Tiffany Cloynes 19 June 2018

Local authorities and retail

Local authorities and retail image

With several well-known retailers getting into difficulty recently, it would be understandable if people are hesitant to become involved in retail opportunities. However, thriving retail developments can play an important role in maintaining healthy and successful communities. It is therefore in the interest of local authorities for retail to succeed in their areas and there are several roles they can play in facilitating this. However, there are also regulatory and legal issues to consider and it is important for local authorities to work within these.

A local authority might be involved in a retail development as a landowner or as a body potentially interested in acquiring or disposing of land. It might be required to consider applications for planning permission for retail development. It might have a role in distributing funding. In meeting the requirements of these roles, there will be some key issues to understand and take account of.

The need for local authorities to take reasonable decisions

There are a range of decisions that a local authority might be required which would be relevant to retail development. Whilst on the face of it, an opportunity for retail development might seem superficially attractive, it will be important for a local authority to ensure that it takes a decision that is reasonable. This means that it must consider all relevant matters, disregard irrelevant factors, observe procedural requirements, act for proper purposes, not act in bad faith and not take a decision that is so unreasonable that no reasonable local authority could have taken it.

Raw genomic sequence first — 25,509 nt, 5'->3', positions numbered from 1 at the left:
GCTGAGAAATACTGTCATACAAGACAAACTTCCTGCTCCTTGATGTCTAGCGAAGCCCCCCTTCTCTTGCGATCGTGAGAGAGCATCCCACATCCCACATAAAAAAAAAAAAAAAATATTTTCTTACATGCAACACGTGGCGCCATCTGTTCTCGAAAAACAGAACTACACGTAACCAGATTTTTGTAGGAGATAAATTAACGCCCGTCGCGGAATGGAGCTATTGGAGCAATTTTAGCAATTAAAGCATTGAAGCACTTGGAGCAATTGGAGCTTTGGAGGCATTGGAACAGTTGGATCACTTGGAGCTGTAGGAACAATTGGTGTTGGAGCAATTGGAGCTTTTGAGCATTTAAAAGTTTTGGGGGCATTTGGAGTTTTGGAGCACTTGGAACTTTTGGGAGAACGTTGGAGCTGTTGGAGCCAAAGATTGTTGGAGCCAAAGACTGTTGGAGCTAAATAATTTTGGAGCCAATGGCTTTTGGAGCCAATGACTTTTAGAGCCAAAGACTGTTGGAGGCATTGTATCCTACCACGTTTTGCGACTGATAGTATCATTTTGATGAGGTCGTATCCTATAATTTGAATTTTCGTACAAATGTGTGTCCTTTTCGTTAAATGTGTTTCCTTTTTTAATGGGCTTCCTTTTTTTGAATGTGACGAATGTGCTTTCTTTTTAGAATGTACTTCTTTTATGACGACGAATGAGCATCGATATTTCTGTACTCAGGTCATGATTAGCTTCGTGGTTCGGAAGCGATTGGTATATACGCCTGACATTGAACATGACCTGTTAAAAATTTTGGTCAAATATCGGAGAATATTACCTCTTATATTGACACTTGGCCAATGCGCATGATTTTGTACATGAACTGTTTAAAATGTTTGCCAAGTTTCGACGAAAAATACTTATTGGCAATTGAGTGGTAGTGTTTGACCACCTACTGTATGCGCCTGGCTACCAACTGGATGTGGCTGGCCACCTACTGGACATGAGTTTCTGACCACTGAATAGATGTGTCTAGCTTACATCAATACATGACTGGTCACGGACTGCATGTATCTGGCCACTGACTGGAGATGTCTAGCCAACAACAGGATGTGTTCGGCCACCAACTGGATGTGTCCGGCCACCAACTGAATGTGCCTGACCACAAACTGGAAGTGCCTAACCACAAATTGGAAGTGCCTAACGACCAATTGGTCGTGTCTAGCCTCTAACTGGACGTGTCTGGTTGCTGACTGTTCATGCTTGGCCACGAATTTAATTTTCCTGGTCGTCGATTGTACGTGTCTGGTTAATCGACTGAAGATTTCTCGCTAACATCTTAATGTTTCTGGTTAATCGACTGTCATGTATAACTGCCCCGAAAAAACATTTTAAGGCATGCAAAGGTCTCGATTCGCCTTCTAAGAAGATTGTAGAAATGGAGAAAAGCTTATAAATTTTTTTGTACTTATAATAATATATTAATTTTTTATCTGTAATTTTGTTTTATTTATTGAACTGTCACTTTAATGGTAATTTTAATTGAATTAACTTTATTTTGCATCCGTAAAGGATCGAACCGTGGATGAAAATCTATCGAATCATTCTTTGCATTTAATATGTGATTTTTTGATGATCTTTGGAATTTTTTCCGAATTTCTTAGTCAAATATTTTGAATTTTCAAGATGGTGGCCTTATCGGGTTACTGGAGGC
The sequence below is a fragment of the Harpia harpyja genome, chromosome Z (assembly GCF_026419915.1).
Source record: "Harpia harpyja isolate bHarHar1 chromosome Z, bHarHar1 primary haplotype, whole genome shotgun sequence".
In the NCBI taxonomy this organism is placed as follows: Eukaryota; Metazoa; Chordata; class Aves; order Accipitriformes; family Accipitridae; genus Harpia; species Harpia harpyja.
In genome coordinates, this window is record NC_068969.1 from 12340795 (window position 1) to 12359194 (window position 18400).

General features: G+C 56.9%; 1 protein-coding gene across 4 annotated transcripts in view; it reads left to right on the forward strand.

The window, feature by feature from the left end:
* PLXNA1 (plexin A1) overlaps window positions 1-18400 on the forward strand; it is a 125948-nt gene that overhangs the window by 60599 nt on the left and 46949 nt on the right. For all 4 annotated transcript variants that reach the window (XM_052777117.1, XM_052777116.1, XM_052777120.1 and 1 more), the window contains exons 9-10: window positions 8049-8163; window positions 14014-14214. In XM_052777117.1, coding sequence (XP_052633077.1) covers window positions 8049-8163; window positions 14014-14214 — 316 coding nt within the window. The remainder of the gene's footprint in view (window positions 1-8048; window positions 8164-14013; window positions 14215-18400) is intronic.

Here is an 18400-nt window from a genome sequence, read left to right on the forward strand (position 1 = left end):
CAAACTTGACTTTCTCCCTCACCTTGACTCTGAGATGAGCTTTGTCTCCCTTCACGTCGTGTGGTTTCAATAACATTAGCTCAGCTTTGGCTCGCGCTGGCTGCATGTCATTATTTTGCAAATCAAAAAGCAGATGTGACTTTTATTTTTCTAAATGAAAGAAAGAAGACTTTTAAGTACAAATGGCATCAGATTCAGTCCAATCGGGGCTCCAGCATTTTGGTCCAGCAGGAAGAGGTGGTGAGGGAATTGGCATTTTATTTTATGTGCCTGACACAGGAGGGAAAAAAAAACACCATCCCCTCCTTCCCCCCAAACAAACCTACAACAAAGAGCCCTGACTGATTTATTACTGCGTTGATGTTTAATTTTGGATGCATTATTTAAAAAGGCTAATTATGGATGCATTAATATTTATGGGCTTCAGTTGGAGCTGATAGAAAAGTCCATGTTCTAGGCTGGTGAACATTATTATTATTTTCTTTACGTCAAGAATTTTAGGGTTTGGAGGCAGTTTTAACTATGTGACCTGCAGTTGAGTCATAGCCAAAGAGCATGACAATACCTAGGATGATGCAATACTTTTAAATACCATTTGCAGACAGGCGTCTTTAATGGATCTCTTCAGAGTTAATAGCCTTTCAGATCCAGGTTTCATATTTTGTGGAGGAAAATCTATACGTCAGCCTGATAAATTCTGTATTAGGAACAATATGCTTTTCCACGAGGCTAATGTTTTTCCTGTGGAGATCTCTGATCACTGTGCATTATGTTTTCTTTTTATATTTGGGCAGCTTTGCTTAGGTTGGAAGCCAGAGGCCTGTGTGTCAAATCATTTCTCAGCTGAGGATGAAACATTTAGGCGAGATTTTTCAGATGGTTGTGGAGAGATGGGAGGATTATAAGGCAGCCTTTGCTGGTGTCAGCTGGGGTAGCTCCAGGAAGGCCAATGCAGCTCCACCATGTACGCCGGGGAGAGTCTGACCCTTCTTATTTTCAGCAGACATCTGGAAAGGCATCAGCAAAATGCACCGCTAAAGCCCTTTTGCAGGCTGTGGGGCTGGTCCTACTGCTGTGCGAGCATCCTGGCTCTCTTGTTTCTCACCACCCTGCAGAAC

The restrictions on land disposal by local authorities

Local authorities have power to dispose of their land but is subject to an obligation to obtain the best consideration that can reasonably be obtained unless the disposal is for a short tenancy or the local authority has the consent of the Secretary of State, or in Wales the Welsh Ministers. If a local authority intends to sell freehold land or long leaseholds in its land, it will be important for it to consider how any proposed arrangements will enable it to comply with the best consideration duty. Local authorities will also need to be aware of any other legal requirements which might affect the disposal of particular land. or example, if land in England is on a local authority’s list of assets of community value, disposal of it will be subject to moratorium periods and other requirements in the Localism Act 2011 and the Assets of Community Value (England) Regulations 2012.

The need to comply with the law relating to public procurement and State aid

A local authority could acquire and dispose of land without this necessarily involving public procurement. However, if an arrangement involves a contract whereby a local authority receives works, services or supplies from another body in return for payment, this will be subject to public procurement legislation. The local authority will need to plan its arrangements accordingly. It will need to establish whether or not its arrangements will be covered by public procurement legislation and to plan its timing and resources accordingly.

The long-term implications of decisions made and actions taken

Local authorities will be keen to obtain the immediate benefits of any projects in which they are involved but their communities are likely to achieve greater benefits as a whole if they consider the impact their decisions will have on communities in the long term. In Wales, the Well-being of Future Generations (Wales) Act 2015 imposes particular obligations on public bodies to balance the importance of short-term needs against the need to safeguard the ability to meet long-term needs. It is a point to which any public bodies could usefully have regard.

Recent retail difficulties do provide cause for concern and it is to be hoped that any areas affected will be able to resolve problems. This should not deter local authorities from recognising the role they can play generally in encouraging retail for the benefit of their communities.

Tiffany Cloynes is partner and head of the regeneration and public services team in England for Geldards

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